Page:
15 octubre 2015

Should criminal justice systems use race or ethnicity-based data? (Part 2)

In my previous post I wonder if criminal justice systems should collect, analyze and disseminate race or ethnicity-based data. The pros: without data it is impossible to identify systematic racial biases and address them. The cons: there might be potential misuses of race and ethnicity data that can reinforce stereotypes and justify discrimination against particular groups and, also, data showing bias can increase public distrust, damaging the reputation of the criminal justice system.

Today I want to share real examples for both sides of the coin.

The argument that data can further stigmatize was put to test in Canada and results showed that bans on race/ethnicity data do not prevent racial stereotypes and discrimination. On the contrary, racialized depictions of crime and race-based narratives widespread in the mass media are more effective at stigmatizing than data.

There are other benefits from collecting race/ethnic data in criminal justice systems:

  1. It can be used to document racial differences in fear of crime and attitudes towards the justice system.
  2. It could improve police-race relations by providing transparency.
  3. Data is a requirement if one wishes to evaluate training effectiveness.
  4. It can be used to track ethnic/racial representation within criminal justice professions (i.e., hiring and promotion practices).

The Sentencing Project in the U.S. uses data to identify biases and to influence policy. Some examples include: racial profiling (police stop and search activities), arrest decisions, police use of force, pre-trial decision-making, plea bargaining, conviction rates, sentencing, correctional treatment, prison discipline and parole decisions.

We can also find examples of race and ethnic data-based use in Latin America and the Caribbean. In Colombia, for example, indigenous people from the Nasa community is discussing conducting a culturally pertinent violence against women survey as a result of significant ethnic disparities in violence reported to the police. Also, the Social Observatory of the city of Cali has recently designed and introduced a new protocol orienting forensic doctors on how to ethnically classify victims of violent deaths such as femicides. Once fully implemented, Cali will be the first city in Colombia to know which race/ethnic groups are more vulnerable to femicides, and, hopefully will be the first to use this type of data to design policies to tackle it.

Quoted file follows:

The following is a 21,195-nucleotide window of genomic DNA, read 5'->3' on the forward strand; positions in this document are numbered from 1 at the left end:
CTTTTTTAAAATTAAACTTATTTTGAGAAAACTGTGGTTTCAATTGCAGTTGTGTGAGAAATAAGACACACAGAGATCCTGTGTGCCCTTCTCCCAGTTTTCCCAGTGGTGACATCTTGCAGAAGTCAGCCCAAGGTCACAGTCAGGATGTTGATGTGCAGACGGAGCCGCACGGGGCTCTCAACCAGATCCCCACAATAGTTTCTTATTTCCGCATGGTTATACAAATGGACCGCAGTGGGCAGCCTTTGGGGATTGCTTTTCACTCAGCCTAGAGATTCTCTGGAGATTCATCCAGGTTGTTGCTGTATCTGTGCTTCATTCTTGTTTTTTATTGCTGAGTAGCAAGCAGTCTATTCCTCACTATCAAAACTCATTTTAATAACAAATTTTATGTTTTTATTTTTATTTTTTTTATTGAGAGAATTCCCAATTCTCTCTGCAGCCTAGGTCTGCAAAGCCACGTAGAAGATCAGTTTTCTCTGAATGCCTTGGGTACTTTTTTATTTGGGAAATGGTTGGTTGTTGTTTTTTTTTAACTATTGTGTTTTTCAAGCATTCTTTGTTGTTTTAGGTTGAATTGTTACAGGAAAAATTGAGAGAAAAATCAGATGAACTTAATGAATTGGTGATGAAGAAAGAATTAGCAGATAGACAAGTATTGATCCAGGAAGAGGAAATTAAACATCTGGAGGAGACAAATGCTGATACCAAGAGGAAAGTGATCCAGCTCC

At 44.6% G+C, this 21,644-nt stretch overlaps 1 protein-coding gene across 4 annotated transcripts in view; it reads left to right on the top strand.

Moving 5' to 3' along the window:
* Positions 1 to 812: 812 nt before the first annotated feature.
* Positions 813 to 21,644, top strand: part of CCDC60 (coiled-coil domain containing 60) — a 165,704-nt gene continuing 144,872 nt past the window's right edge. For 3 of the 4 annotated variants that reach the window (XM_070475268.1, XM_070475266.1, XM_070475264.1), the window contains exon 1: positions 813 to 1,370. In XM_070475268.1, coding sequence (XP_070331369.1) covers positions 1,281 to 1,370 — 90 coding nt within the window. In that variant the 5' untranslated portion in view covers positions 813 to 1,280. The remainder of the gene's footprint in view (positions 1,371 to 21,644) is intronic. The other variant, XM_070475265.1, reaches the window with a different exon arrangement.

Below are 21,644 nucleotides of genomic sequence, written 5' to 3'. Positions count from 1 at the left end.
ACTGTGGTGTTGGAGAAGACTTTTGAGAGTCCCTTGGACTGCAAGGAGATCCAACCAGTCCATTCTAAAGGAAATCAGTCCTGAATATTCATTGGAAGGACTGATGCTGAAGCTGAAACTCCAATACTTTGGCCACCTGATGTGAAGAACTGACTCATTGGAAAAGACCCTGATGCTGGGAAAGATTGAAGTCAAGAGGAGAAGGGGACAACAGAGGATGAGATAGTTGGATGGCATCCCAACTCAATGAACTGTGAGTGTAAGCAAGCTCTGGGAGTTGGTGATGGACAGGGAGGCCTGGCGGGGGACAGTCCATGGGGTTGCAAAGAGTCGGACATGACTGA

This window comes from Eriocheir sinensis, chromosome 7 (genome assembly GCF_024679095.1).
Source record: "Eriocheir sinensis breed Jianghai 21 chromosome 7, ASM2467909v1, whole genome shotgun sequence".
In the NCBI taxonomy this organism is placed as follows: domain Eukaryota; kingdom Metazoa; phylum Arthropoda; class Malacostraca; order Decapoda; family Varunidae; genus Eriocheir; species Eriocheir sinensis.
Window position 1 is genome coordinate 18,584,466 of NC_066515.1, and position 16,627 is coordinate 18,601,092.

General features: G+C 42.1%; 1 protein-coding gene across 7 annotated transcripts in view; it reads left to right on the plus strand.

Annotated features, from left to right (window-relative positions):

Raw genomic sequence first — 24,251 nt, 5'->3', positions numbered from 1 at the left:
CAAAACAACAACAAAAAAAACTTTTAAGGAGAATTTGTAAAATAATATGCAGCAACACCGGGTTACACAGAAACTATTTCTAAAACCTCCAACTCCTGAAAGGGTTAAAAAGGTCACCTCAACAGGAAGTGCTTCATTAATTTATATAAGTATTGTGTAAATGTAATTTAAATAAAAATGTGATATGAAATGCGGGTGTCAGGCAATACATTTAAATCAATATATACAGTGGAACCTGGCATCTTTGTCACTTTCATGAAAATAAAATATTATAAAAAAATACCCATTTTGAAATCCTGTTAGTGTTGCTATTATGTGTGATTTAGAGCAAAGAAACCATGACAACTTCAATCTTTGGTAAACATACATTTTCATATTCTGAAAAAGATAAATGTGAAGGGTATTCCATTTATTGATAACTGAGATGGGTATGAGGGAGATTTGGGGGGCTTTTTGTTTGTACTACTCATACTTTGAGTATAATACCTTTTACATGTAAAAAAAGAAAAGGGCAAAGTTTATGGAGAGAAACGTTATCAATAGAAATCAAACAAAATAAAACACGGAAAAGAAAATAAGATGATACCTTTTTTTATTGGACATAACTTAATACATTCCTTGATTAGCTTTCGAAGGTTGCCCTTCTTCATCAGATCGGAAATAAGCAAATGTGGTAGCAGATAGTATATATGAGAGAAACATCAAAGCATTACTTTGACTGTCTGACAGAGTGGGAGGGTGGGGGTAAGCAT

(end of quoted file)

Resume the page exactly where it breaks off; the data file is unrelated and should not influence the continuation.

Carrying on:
Cali hosted one of workshops the IDB has been organizing in the region to promote the dialogue about better data for citizen security, and in particular better race/ethnicity data. You can watch the video summary here (in Spanish):

So far, workshops in Trinidad and Tobago, Brazil and Colombia have engaged Government actors from Planning, Police, Justice, Health, Forensic, and also academics and civil society. Recommendations from these workshops together with detailed assessments of existing systems and race-data collection processes will culminate in a publication in 2016 of the first ever body of knowledge on the subject for the region.

Latin America and the Caribbean has today 150 million afro-descendants and 40 million indigenous people. So, it is essential that Governments recognize the importance of and support strategies that seek more reliable race and ethnicity data, not only for citizen security, but for other sectors such as health and education.

Many countries in the region already have the human capacity and the technological infrastructure to make improvements in data collection and analysis. However, in many the subject of race is still a sensitive issue diminishing the political will and incentives to make a real change. Challenges? Of course. Advantages? Many, and it is time to take them into account.

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